LEXINGTON, Ky. – A group of third and fourth year architecture students at the College of Design at the University of Kentucky went into the field to learn from practical experience. As part of Bruce Swetnam’s design-build studio, he tasked students not only with designing, but with building full-scale prototypes of their projects.
what you need to know
- The project started as an idea to shelter the homeless
- The sawmill allowed the students to see the construction of the project
- Sustainability is important to designers
- Building housing tornado victims in western Kentucky
“The idea that you can learn, not just conceptually, but with your hands and with your eyes, and you can smell the project — that’s a holistic way of learning,” said Swetnam, Endowed Professor of the Kentuckiana Masonry Institute at the UK School of architecture. “We were commissioned to develop a pavilion to house a sawmill that the university just acquired.”
The idea behind the sawmill is to take diseased trees or trees felled for construction off campus and use that material for construction.
“A group from the studio worked on this pavilion and it’s finished and it worked really well,” Swetnam said. “The other half of the studio worked on developing housing for people in various stages of homelessness. We did a lot of research and came up with projects of different sizes. Some were very small and portable. Some were much larger and others were modular and could be assembled into a larger unit that had bathrooms, kitchens, a living room, bedrooms and so on.”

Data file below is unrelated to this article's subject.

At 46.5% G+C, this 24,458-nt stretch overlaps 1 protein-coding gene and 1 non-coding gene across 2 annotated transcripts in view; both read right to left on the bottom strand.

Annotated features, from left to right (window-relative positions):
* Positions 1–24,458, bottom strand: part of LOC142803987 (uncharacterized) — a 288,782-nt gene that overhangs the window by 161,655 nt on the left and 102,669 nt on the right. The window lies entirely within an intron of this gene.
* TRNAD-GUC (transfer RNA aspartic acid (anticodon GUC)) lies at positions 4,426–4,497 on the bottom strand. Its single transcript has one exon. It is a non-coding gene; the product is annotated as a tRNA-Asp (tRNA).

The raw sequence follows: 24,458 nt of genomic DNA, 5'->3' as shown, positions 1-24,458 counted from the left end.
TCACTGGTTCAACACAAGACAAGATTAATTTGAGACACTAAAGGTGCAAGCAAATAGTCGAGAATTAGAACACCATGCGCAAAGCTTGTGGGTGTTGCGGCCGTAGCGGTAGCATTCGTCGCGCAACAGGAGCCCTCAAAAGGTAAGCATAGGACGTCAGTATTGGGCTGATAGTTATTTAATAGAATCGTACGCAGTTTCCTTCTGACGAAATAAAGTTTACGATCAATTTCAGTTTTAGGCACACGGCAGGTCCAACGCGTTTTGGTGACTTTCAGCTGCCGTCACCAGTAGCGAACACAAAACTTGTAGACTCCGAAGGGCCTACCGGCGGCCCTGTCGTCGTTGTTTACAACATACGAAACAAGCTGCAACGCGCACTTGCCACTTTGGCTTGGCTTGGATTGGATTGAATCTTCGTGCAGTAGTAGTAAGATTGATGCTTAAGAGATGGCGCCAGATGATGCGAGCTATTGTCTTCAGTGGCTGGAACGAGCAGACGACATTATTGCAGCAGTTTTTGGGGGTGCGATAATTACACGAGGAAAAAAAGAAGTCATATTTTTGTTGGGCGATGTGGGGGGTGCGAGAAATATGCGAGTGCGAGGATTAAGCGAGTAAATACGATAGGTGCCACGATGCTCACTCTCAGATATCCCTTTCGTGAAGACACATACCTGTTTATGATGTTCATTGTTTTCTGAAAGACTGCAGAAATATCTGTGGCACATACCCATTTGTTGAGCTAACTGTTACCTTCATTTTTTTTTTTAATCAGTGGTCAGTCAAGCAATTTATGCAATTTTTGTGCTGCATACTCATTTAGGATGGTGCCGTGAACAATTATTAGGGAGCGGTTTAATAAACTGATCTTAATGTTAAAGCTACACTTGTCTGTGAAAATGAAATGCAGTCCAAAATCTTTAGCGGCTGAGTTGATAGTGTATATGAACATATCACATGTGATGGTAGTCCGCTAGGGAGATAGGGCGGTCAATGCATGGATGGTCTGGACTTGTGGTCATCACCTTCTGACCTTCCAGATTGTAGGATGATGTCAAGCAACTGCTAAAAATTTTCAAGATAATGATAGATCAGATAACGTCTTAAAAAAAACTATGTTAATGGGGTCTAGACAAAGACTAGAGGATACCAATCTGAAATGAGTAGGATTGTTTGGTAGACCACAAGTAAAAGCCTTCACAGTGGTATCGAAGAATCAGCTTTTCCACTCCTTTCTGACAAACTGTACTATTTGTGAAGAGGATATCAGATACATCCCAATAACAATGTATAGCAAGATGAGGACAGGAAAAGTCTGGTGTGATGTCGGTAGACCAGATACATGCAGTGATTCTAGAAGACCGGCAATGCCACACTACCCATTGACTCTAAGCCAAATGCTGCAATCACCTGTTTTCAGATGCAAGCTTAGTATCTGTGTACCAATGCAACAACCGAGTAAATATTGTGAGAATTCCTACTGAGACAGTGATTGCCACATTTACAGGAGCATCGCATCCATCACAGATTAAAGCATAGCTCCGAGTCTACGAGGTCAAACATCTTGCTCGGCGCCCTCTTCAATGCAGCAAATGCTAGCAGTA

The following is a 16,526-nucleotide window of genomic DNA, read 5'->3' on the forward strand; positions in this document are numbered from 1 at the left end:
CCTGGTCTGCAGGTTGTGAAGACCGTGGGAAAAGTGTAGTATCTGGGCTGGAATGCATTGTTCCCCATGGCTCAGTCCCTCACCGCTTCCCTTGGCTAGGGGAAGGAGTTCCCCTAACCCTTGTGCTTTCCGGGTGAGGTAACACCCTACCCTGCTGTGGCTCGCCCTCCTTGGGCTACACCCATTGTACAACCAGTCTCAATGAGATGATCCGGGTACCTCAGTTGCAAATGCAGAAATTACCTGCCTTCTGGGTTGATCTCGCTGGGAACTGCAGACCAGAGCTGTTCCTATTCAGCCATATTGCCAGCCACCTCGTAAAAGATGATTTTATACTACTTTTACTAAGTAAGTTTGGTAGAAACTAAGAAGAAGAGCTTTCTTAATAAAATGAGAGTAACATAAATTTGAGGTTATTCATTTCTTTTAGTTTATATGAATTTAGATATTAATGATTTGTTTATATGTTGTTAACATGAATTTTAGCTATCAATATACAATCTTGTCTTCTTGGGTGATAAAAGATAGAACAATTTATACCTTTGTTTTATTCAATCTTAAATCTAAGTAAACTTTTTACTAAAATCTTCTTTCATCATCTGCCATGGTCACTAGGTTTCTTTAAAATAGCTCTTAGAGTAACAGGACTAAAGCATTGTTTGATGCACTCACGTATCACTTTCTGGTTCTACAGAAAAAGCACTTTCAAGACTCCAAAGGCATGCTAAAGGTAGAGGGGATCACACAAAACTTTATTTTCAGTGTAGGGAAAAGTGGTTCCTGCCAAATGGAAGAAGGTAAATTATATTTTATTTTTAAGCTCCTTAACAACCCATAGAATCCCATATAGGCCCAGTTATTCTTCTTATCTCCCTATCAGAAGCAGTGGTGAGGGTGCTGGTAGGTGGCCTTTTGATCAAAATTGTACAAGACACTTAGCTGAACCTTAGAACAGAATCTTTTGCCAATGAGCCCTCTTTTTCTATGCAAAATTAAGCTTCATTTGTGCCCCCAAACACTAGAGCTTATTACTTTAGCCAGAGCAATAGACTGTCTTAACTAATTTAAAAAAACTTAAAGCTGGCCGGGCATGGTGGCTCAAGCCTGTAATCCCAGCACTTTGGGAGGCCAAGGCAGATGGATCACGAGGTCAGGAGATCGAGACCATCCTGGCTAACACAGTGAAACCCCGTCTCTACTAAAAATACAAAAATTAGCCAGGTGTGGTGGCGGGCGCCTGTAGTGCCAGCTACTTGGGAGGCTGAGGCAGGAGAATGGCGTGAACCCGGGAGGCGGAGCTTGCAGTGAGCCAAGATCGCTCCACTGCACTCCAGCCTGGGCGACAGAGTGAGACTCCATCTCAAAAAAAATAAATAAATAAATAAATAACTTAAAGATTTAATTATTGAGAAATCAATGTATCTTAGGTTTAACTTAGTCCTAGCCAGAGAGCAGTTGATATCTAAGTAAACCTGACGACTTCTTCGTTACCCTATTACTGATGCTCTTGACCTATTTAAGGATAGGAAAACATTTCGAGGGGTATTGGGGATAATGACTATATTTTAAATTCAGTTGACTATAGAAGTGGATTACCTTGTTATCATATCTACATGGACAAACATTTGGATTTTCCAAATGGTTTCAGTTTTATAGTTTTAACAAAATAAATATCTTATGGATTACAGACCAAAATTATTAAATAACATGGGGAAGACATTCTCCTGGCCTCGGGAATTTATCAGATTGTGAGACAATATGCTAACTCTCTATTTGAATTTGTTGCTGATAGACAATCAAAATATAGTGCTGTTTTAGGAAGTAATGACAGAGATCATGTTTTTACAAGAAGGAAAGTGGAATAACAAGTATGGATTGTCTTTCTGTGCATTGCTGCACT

As the fall semester of 2021 drew to a close, devastating tornadoes swept through western Kentucky. It was then that Swetnam and his students saw an opportunity to use their idea to support relief efforts.
“It’s honestly a great feeling to know that our hard work is being used in a community that really needs it,” said Jackie Russell, UK architecture student. “We built our project for a purpose and knowing that it’s being used for that is something to be proud of.”
British architecture student Allyson Middleton said her thought process is to design something that can be mass-produced, easily assembled and disassembled, and is multifunctional.
“In the beginning it was always like a homeless shelter,” Middleton said. “Just people coming off the street and trying to help them.”
Swetnam said some of the smaller units are designed to cluster around a communal kitchen and toilet area to provide security and thermal comfort near a library or other resource that would allow people to emerge from homelessness to work out. Another larger design had a toilet, shower, laundry room, kitchen, space for a desk, a sleeping area, and a living area.
“If a family were to expand, they could combine them into more or less duplexes, or they could have two or maybe even three bedrooms,” Swetnam said. “They are expandable.”
Architecture student Chloe Kelly was part of a team that designed an 8ft x 8ft shelter that included the basics — a bed and shelves that could be moved around as needed.